In the last decade, an increasingly energized campaign against workers’ rights has been waged across all levels of government—federal, state, and local. Much of the focus of this anti-worker campaign has been on public-sector workers, specifically state and local government workers. For example, several states have passed legislation restricting workers’ right to unionize and collectively bargain for better wages and benefits.1 Beyond these legislative attacks, public-sector workers have been targeted by repeated legal challenges to their unions’ ability to effectively represent them. The Supreme Court will soon issue a decision in the most recent of these challenges, Janus v. AFSCME Council 31. As a previous EPI report explained, the corporate interests backing the plaintiffs in Janus are seeking to weaken the bargaining power of unions by restricting the ability of public-sector unions to collect “fair share” (or “agency”) fees for the representation they provide.2 In this new report, we argue that the decision in Janus will have significant impacts on public-sector workers’ wages and job quality as well as on the critical public services these workers provide.
Fallout from legislative attacks on state and local government workers
If the Supreme Court rules in favor of the plaintiffs in Janus, the decision will weaken the bargaining power of state and local government workers. Other attempts to weaken the bargaining power of public-sector workers and cut their pay have hurt public servants and the services they provide. These other attempts have often been framed as defending taxpayer interests—taxpayers who are supposedly forced to subsidize allegedly overpaid government workers. In reality, state and local government workers—who, as we later show, are if anything underpaid—provide services on which the vast majority of taxpayers depend. These workers are teachers, social workers, police officers, and firefighters. In fact, in dollars-and-cents terms, efforts to shrink state and local workforces and reduce public-sector workers’ compensation in order to reduce taxes disproportionately benefit the wealthiest households. Wisconsin provides an important example of this impact. Lawmakers there passed $2 billion worth of tax cuts in 2011–2014, paid for by the layoffs and wage and benefit cuts of public employees. Far from benefiting the average taxpayer, fully half of the tax cuts went to the richest 20 percent of the state’s population.3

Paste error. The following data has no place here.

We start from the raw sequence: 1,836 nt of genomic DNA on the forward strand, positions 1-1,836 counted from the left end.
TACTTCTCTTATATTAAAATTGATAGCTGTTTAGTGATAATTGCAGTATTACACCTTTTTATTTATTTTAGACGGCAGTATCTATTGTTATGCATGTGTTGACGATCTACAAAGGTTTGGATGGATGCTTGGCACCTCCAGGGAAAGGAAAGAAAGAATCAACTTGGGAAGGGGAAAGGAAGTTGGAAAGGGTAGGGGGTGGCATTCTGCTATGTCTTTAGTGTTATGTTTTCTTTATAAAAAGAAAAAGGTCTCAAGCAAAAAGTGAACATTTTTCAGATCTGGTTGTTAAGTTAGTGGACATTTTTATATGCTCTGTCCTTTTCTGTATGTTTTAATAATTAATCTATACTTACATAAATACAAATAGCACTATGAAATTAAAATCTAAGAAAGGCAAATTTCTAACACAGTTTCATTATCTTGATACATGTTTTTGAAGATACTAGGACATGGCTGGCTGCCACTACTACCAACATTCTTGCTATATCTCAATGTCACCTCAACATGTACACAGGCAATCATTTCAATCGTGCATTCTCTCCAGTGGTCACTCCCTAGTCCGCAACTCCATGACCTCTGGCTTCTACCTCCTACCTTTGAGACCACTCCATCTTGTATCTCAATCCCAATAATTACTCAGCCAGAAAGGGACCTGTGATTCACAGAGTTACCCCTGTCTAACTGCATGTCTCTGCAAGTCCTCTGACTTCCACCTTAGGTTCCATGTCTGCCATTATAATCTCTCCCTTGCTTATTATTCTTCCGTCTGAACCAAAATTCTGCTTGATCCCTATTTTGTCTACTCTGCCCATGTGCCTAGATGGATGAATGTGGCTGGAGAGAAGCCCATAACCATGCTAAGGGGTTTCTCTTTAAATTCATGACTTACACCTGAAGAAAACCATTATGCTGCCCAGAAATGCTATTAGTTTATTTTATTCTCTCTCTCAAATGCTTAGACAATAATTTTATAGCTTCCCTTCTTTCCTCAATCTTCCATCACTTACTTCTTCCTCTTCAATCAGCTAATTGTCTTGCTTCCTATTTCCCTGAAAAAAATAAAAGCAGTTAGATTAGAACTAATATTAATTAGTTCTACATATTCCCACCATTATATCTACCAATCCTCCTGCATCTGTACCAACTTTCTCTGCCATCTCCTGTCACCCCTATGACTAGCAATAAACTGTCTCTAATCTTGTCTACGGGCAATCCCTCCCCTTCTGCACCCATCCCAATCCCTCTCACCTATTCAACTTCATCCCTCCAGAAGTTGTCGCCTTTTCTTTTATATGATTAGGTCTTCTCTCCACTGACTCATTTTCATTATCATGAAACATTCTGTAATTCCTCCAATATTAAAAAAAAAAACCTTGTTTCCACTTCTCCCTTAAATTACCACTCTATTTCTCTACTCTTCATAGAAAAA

Further, an examination of Wisconsin’s education system reveals negative outcomes following the passage of a law that virtually eliminated collective bargaining rights for most state and local government workers. Far from improving public services, after the law passed, teacher turnover accelerated and teacher experience shrank; nearly a quarter of the state’s teachers for the 2015–2016 school year had less than five years of experience, up from one in five (19.6 percent) in the 2010–2011 school year.4 These data demonstrate that attacks on state and local government workers are likely to result in reductions in the quality of public services on which most state residents depend. For families who depend on public education, maintaining a stable, experienced education workforce is critical. And it is the stability and experience of state and local government workers—and the quality of services they provide—that is at stake in the Supreme Court’s decision in Janus.